God only knows how long it will continue to work this time, but now I can spend my cash on other things — like my water system, which froze again today.

I’m hoping for a burst-free thaw.

Stop laughing. Miracles do happen. Just ask my car.

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Tank you

If it’s possible to love an appliance, I never really cared much for my washing machine.

The washer came with a dryer in a package deal that fit my budget at the time five years ago when I was focused on paying off my debt. But it didn’t do a good job of getting stains out of my shirts, so I put a thermometer to the water when it was on the Warm setting. 72 degrees.

The repair guy who came out the next day said that’s how they build them these days. It runs the cold water for a bit and then a short run with hot water.

Hot water at my apartment was too hot for my shirts and pants, and the heater was behind a locked door that I didn’t have a key that would allow me to adjust it, so there were times after I dribbled soy sauce or salad dressing on me, that some shirts had to be washed two or three times.

I opted for a tankless water heater in my house, but the cold water problem was even worse since there was a 20-second lag from the time the washer switched to hot and hot water arrived at the washer. I started looking for money in the budget for a better model, but the budget was tight.

Then one day, while looking at the red glow of the temperature readout on the tank, it hit me. I can adjust the temperature down to 98 degrees, which is what most consider warm water.

So now, when I wash my permanent press, I set the washer temp setting to Hot and the water tank to 98 and you never see the remnants of soy sauce or salad dressing on my shirts any more.

I like my cheap washer now.

 

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Bug out

Gnats love the ridge.

Gnats also love vinegar.

Fill a jar lid with vinegar, add a drop of dish-washing liquid and stir.

Ridge 19, Gnats 0.

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I had to take a personal day off from work today to manage several issues dealing with the house, especially the drainage problem between the house and the hill.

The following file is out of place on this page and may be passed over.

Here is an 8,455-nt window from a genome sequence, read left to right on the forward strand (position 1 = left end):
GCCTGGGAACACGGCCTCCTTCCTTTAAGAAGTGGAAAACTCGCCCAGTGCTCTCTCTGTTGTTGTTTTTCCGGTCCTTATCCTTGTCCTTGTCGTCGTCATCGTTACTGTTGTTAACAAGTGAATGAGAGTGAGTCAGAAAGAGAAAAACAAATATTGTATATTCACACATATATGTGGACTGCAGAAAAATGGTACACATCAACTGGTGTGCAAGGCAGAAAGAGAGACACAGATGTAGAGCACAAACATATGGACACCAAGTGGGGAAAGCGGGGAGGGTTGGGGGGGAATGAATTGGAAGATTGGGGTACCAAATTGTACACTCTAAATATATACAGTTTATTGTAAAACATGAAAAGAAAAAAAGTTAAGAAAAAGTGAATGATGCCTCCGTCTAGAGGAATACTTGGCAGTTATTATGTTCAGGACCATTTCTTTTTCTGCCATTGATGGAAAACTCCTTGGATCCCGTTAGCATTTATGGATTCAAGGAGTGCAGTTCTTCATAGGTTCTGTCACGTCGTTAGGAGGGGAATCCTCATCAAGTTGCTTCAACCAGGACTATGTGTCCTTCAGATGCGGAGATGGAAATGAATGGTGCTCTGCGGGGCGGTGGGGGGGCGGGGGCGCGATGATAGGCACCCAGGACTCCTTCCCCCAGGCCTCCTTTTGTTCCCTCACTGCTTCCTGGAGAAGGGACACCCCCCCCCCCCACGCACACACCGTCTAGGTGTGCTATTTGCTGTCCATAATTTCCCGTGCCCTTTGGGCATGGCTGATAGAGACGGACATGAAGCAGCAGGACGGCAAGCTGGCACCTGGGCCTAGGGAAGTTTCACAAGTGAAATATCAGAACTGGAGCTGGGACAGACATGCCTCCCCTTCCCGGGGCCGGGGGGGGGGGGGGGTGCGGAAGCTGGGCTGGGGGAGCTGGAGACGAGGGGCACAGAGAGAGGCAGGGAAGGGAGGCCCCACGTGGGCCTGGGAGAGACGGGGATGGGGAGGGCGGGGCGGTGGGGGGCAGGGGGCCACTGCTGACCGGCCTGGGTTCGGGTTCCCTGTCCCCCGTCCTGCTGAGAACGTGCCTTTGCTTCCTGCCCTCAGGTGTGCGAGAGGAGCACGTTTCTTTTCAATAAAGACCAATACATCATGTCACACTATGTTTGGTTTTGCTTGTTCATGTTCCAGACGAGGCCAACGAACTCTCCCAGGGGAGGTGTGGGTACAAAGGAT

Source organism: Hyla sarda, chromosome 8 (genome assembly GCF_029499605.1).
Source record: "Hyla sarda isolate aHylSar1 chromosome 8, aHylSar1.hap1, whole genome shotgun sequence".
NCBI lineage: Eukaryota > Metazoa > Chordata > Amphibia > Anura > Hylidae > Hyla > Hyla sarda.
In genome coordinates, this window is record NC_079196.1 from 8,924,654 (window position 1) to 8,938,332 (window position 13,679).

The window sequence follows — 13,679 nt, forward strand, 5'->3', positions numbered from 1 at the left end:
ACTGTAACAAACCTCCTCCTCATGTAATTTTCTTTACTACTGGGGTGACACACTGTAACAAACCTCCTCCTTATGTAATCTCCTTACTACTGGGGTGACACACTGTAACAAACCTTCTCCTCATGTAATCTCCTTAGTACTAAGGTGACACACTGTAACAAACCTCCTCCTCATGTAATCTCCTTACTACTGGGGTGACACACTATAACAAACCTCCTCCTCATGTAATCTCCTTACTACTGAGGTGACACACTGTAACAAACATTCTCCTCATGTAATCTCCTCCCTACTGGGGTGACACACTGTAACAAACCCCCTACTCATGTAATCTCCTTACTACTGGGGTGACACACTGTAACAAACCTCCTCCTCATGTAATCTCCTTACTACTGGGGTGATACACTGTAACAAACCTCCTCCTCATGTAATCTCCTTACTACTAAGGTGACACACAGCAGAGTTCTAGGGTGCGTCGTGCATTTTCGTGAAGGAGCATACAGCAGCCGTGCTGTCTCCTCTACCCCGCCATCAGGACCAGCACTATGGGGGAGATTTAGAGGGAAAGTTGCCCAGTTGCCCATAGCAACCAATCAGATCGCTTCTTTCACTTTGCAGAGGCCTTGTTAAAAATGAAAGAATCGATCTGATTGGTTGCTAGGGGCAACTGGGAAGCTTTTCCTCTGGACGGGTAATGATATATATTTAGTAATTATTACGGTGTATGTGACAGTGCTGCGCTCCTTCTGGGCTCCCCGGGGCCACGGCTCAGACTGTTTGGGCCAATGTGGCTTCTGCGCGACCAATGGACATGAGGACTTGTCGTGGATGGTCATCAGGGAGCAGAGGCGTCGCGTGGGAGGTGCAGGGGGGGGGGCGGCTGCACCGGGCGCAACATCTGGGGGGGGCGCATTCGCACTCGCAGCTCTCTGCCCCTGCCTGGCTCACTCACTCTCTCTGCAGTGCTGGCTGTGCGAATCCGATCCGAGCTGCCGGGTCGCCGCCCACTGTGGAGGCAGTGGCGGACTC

Yesterday started out with a call from AT&T telling me what I knew all along — my house is too far back in the woods to get Uverse internet.

What internet options are available there? I don’t know yet, because the customer service person who called doesn’t work with the DSL/phone line group and I didn’t have time for her to transfer me to another sales person when I’m up to my eyes wrasslin’ alligators at work.

Later in the day, I called to reschedule the appliance delivery yet again and discovered a secret policy at Home Depot. When buying the appliances in December, I was told I had up to 90 days to take delivery.

I was told that I could set up delivery but postpone it if the house wasn’t ready. But that I couldn’t set a delivery date and then change it to an earlier date. So the sales lady set it for the last Monday in January.

What I wasn’t told was that once you set up a delivery date, your delivery delay window shrinks to 30 days. So I have no choice but to take delivery by the last Monday in February. The flooring won’t be installed then, but the Home Depot  didn’t seem to care.

I told him to hold off on scheduling the delivery because I’d have to find a place to store them.

A little while later, my electrician told me there would be a problem getting the rain gutters installed and the HVAC system put in next week because rain from earlier in the week had ponded between the house and the hill and there was no way any one would be able to work there.

I was numb.

I thought I would be able to move into the house by Christmas. And when that didn’t happen, I said Mardi Gras. When that didn’t happen, I said St. Patrick’s day and now, I’m thinking, Easter if I’m lucky.

I took deep breaths. I checked my pulse. I was OK. No signs of a heart attack. Yet. I took a walk. I asked my boss if I could take a personal day to straighten things out and she said yes. I have the greatest boss.

Driving home Thursday evening, I called Lowe’s flooring department to see what the charge would be to move appliances. the flooring lady called the installers and it’s $35 per appliance. I’ll have 3 to move. $105. Cheaper than a storage unit and U haul truck. I paid the fee. Problem one solved.